“For me I feel grateful having this relief after having worked very hard to convince the governor to finally to finally do it but we are here,” Mendoza said. “Its one step in the right direction, debt transparency another step in the right direction. there are many more steps in the right direction but I’d be happy to lead the way.”

Mendoza has been the Illinnois Comptroller since last year.

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November 14, 2017 at 10:52PM

IL Comptroller visits SIU to speak on budget

JALC celebrates its 50th anniversary with big celebration


CARTERVILLE — His first desk was a card table and his first office chair was borrowed from a funeral home.

But Dr. Bill Anderson — one of John A. Logan College’s first administrators — quickly brought life to the college by hiring faculty and staff who laid a strong foundation, a foundation that has held the college now for 50 years.

Bill Gayer, who had been a counselor at Zeigler-Royalton High School, was one of several hires made by Anderson. Gayer, now retired from the college, was in attendance at the school’s 50th anniversary celebration Friday, Nov. 3, hearing speeches from Anderson, Dr. Bob Tarvin, Logan’s third president, and Harry L. Crisp II, the only surviving member of the college’s charter board of trustees.

Anderson spoke of JALC’s “humble beginnings,” noting that business offices were originally set up in an abandoned hardware store in Herrin where his office desk was a card table and he borrowed an office chair from a funeral home.

Before that, Dr. Nathan Ivey, the college’s first president, set up an office in Motel Marion where Anderson was interviewed before being hired.

“Think about it,” Anderson said, “this college started from nothing.”

Today, Logan — with its state-of-the-art facilities — includes 667,000 square feet of buildings located on 169 acres along Illinois 13 in Carterville between Marion and Carbondale. The institution also has extension centers in West Frankfort and Du Quoin.

What the college had in its infancy is strong leadership, just as it does today, Anderson noted. The college’s charter board included Crisp, a 31-year-old Marion businessman who had served in the Marine Corps. Crisp and other board members focused on their first and most important hire, the hiring of a president.

During a national search, Ivey, a 40-year-old educator, offered his resume. He was then working in Michigan.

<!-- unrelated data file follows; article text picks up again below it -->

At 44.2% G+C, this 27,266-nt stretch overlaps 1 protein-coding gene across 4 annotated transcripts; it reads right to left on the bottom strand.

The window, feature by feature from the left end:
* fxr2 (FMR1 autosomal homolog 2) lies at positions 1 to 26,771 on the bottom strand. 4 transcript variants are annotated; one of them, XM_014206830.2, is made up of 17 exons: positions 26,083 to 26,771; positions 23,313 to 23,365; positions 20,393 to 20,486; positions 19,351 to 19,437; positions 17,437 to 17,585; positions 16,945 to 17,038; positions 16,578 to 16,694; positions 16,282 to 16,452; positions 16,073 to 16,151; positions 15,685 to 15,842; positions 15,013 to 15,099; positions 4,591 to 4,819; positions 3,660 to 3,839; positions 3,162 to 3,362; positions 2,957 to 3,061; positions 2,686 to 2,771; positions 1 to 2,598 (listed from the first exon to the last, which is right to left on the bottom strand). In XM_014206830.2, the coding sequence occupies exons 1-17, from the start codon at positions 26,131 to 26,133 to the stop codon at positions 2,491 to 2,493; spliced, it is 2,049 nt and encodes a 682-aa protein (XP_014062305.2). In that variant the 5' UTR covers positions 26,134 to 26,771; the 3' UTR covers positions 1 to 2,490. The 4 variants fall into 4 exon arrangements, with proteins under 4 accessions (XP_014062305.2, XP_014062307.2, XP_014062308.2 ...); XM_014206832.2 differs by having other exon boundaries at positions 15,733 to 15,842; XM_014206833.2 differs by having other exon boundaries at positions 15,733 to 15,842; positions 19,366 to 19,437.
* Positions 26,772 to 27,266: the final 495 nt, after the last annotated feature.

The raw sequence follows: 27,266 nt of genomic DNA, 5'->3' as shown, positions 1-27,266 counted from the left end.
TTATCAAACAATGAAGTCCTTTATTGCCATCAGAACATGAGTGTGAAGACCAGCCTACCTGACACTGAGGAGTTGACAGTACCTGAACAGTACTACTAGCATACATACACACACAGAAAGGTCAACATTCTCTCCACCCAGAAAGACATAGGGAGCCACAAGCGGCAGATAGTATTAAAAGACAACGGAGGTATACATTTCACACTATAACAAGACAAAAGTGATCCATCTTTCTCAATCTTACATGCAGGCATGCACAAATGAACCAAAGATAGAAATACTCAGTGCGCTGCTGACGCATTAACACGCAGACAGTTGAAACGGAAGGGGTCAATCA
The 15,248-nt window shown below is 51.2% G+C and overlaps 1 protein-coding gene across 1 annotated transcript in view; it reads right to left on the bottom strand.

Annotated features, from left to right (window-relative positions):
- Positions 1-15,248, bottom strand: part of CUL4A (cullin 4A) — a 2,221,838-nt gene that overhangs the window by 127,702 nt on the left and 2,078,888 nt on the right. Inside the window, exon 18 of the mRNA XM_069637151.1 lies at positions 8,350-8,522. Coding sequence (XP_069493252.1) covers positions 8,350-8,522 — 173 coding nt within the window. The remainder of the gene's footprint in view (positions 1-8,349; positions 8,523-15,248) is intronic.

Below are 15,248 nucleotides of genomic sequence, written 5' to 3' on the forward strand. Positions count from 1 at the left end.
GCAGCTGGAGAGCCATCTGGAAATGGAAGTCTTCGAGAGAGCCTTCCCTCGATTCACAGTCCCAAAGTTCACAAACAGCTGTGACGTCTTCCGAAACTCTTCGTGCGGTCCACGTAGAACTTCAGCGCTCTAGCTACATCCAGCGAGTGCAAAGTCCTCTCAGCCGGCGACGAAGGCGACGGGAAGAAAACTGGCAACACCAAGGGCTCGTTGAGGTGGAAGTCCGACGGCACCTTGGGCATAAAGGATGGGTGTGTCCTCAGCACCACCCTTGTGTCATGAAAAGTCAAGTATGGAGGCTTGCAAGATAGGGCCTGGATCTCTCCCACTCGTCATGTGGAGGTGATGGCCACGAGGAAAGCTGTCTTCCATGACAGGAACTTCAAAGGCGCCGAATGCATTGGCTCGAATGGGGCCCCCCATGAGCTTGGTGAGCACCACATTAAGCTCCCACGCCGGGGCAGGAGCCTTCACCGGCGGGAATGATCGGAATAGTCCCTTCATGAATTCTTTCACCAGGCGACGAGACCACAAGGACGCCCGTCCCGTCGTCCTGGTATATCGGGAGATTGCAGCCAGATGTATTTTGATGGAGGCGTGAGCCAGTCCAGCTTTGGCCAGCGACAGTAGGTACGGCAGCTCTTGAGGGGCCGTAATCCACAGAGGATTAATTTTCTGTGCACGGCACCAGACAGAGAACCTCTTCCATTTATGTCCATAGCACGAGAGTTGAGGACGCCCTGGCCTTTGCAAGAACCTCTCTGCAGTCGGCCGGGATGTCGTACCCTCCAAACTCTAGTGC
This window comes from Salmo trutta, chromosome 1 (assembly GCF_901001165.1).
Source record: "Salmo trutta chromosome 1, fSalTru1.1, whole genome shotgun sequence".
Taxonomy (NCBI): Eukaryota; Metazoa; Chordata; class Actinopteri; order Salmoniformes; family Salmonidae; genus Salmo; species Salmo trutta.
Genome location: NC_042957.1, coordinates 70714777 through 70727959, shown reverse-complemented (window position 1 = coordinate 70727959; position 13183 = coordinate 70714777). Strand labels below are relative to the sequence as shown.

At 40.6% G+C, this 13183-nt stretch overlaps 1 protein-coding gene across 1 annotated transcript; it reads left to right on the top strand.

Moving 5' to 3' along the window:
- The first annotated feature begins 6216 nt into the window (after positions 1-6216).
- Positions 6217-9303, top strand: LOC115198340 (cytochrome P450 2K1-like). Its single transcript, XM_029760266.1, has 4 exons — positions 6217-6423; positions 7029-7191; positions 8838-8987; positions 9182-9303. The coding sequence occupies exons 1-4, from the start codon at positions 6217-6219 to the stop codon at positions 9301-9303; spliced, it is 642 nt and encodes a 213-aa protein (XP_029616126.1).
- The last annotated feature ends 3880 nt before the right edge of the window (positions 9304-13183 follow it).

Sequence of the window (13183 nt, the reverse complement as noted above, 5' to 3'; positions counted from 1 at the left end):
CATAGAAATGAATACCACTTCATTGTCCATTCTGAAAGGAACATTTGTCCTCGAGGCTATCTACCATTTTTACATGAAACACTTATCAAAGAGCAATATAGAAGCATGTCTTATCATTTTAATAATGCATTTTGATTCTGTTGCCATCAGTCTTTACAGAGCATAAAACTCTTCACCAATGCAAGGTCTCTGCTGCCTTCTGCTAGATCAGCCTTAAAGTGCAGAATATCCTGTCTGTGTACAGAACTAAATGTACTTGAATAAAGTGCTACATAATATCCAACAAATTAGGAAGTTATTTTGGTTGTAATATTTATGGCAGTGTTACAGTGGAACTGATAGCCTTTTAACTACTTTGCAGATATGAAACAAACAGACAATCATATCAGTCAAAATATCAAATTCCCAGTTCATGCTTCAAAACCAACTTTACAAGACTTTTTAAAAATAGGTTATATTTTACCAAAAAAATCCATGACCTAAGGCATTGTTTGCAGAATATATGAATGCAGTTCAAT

“Dr. Ivey was the most important hire ever made at this college,” said Crisp. “His abilities and work ethic cannot be overstated. He was exactly what this college needed to get its start.”

Ivey’s first hire was a secretary, Ruth Scott. His second hire was Anderson.

While Anderson spoke in person during the 50th celebration, Ivey, who now lives in Texas, emailed a video that was played for the crowd’s enjoyment. More than 325 persons attended the dinner.

“Nathan Ivey could get things done,” Anderson said. Ivey, now 90, and his wife, Dorothy, who is 95, made incredible commitments by leaving Michigan and coming to Southern Illinois, he explained.

“The Iveys are incredible people,” Anderson said. “They came to Southern Illinois to build a college from nothing and what an amazing job they did.”

But the job was done with mostly local people who applied to be instructors and support personnel and worked “as closely as a family” to build Logan from the ground up.

“Bill Gayer was a great teacher as were so many others we hired then,” Anderson said. “Because of this, the college grew quickly.”

At age 28, Tarvin would become JALC’s third president. Anderson was in charge of the interviews for president then and believed in Tarvin’s vision.

Tarvin, who served from 1974 to 1982, was hired just as the United States was ending the war in Vietnam, Watergate had rocked the nation, and inflation was booming.

“A lot of difficult things were happening in the nation at that time,” Tarvin said. “It was a difficult economic time for the state and nation and that also affected the college.”

Working at Logan at the time of Tarvin was Dr. Ray Hancock, who would later become the college’s fifth president. Tarvin and Hancock attended a conference on college planning and both leaders believed the college district needed to pass a funding referendum.